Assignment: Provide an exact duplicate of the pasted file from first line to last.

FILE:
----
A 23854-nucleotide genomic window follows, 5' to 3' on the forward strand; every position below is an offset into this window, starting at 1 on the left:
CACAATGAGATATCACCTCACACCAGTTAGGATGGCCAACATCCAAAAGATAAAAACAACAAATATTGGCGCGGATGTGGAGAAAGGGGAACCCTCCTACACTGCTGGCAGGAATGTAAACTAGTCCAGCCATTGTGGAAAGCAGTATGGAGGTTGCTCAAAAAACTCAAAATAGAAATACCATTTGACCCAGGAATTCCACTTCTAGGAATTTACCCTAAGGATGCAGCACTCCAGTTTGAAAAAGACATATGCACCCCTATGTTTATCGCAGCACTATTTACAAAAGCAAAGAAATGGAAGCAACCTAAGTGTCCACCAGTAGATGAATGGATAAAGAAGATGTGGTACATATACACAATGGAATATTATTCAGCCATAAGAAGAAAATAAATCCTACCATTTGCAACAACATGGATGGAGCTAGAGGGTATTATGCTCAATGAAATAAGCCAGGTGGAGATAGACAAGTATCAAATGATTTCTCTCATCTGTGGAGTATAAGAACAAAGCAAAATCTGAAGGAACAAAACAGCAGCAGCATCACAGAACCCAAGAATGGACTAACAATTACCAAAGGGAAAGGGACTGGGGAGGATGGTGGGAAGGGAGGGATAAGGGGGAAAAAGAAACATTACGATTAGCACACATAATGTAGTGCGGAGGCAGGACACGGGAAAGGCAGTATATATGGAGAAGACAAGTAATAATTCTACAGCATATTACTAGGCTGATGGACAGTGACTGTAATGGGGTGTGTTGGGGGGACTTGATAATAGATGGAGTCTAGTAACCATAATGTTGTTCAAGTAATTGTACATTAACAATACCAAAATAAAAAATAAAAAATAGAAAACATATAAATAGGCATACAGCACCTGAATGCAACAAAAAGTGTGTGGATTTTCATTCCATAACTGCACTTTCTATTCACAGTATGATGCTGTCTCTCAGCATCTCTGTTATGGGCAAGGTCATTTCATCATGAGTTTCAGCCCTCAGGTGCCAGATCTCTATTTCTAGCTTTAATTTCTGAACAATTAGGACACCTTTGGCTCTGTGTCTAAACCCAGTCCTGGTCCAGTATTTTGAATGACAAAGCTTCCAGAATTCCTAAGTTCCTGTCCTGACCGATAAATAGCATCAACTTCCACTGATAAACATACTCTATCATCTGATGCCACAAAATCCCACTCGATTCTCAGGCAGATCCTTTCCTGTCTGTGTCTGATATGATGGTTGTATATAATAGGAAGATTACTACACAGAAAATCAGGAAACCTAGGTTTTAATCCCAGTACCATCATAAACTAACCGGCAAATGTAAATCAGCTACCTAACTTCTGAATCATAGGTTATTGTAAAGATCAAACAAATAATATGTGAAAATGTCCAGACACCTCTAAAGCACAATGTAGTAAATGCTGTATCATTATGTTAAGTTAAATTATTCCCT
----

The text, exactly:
A 23854-nucleotide genomic window follows, 5' to 3' on the forward strand; every position below is an offset into this window, starting at 1 on the left:
CACAATGAGATATCACCTCACACCAGTTAGGATGGCCAACATCCAAAAGATAAAAACAACAAATATTGGCGCGGATGTGGAGAAAGGGGAACCCTCCTACACTGCTGGCAGGAATGTAAACTAGTCCAGCCATTGTGGAAAGCAGTATGGAGGTTGCTCAAAAAACTCAAAATAGAAATACCATTTGACCCAGGAATTCCACTTCTAGGAATTTACCCTAAGGATGCAGCACTCCAGTTTGAAAAAGACATATGCACCCCTATGTTTATCGCAGCACTATTTACAAAAGCAAAGAAATGGAAGCAACCTAAGTGTCCACCAGTAGATGAATGGATAAAGAAGATGTGGTACATATACACAATGGAATATTATTCAGCCATAAGAAGAAAATAAATCCTACCATTTGCAACAACATGGATGGAGCTAGAGGGTATTATGCTCAATGAAATAAGCCAGGTGGAGATAGACAAGTATCAAATGATTTCTCTCATCTGTGGAGTATAAGAACAAAGCAAAATCTGAAGGAACAAAACAGCAGCAGCATCACAGAACCCAAGAATGGACTAACAATTACCAAAGGGAAAGGGACTGGGGAGGATGGTGGGAAGGGAGGGATAAGGGGGAAAAAGAAACATTACGATTAGCACACATAATGTAGTGCGGAGGCAGGACACGGGAAAGGCAGTATATATGGAGAAGACAAGTAATAATTCTACAGCATATTACTAGGCTGATGGACAGTGACTGTAATGGGGTGTGTTGGGGGGACTTGATAATAGATGGAGTCTAGTAACCATAATGTTGTTCAAGTAATTGTACATTAACAATACCAAAATAAAAAATAAAAAATAGAAAACATATAAATAGGCATACAGCACCTGAATGCAACAAAAAGTGTGTGGATTTTCATTCCATAACTGCACTTTCTATTCACAGTATGATGCTGTCTCTCAGCATCTCTGTTATGGGCAAGGTCATTTCATCATGAGTTTCAGCCCTCAGGTGCCAGATCTCTATTTCTAGCTTTAATTTCTGAACAATTAGGACACCTTTGGCTCTGTGTCTAAACCCAGTCCTGGTCCAGTATTTTGAATGACAAAGCTTCCAGAATTCCTAAGTTCCTGTCCTGACCGATAAATAGCATCAACTTCCACTGATAAACATACTCTATCATCTGATGCCACAAAATCCCACTCGATTCTCAGGCAGATCCTTTCCTGTCTGTGTCTGATATGATGGTTGTATATAATAGGAAGATTACTACACAGAAAATCAGGAAACCTAGGTTTTAATCCCAGTACCATCATAAACTAACCGGCAAATGTAAATCAGCTACCTAACTTCTGAATCATAGGTTATTGTAAAGATCAAACAAATAATATGTGAAAATGTCCAGACACCTCTAAAGCACAATGTAGTAAATGCTGTATCATTATGTTAAGTTAAATTATTCCCT